Peterson Partners Backs Video Surveillance Company
Eyewitness Surveillance, a company that provides remote video surveillance of auto dealerships and other companies, raised a $2 million round led by Peterson Partners, with Cambria Group and several individual investors joining in.
The company was backed previously by family and friends. Valuation and terms of the investment are not disclosed.
Annapolis, Md.-based Eyewitness is Peterson’s first investment from its sixth fund, which is now at about $50 million, and is the result of a search investment that the firm made a couple of years ago in Rush McCloy and RT Arnold, two graduates of the Wharton School at the University of Pennsylvania. They asked Peterson and others to back them while they looked for a company to fund, according to Peterson Partner Brandon Cope.
Cope said he and the pair looked at a lot of deals, but Eyewitness looks promising because it’s a highly profitable company in a growing market, with technology that enables one human in the company’s monitoring center in Annapolis to simultaneously keep an eye on 50 or 60 cameras placed at different locations.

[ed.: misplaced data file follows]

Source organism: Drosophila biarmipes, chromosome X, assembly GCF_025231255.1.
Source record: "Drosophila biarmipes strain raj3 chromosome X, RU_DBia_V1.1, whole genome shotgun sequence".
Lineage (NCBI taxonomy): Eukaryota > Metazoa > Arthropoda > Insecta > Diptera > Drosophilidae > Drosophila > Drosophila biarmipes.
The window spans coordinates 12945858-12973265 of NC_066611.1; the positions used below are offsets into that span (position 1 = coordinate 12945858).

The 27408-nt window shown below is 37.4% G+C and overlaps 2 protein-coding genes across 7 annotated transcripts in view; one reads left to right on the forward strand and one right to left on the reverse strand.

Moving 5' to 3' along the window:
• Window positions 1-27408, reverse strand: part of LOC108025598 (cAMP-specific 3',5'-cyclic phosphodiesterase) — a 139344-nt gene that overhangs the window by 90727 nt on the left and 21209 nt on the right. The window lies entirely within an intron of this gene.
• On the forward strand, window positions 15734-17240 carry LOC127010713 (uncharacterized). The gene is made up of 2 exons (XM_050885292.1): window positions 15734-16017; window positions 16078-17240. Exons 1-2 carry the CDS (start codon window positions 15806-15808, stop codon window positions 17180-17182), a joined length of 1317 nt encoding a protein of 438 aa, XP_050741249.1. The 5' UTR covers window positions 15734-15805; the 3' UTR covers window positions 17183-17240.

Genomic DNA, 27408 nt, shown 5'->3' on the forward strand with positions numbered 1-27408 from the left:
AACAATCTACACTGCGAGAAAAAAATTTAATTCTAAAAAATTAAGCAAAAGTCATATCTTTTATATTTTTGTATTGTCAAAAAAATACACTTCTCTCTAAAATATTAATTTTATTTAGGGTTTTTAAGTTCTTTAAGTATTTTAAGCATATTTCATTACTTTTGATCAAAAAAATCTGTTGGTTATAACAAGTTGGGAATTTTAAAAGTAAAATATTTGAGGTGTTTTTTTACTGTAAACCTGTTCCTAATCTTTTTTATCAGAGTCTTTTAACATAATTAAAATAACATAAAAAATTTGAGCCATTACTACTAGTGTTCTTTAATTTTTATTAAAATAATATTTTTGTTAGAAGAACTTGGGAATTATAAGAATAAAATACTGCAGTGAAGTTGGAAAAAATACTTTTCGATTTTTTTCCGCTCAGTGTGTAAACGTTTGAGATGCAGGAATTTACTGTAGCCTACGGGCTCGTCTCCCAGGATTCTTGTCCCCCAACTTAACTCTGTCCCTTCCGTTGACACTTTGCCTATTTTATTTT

If someone walked onto an auto dealer’s lot at 2 A.M., for instance, the camera would detect the motion and alert the watcher, “who can use (a two-way communication system to) tell them to get off the lot or he’ll call the police,” Cope said. Then he could call the police if necessary.
Cope believes the technology will continue to improve, so that even more cameras can be monitored by a single human and that false positives like trees moving in the wind can be eliminated.
The new money will be used to hire sales and support people and expand into new markets, including construction sites, cellphone towers, rail and cargo depots, solar panel yards and other sites with valuable assets that sit outside.
Most competitors in the surveillance industry are mom-and-pop shops, Cope said, although big technology companies may also be eyeing the space.
As part of the new funding, Arnold and McCloy will become the president and chief executive of Eyewitness Surveillance, respectively, while Cope will join the board.
Founder Larry Adler, meanwhile, who started Eyewitness as an alarm company in 1995 and got into video surveillance in 2003, will stay on to handle business development and sales
By: Deborah Gage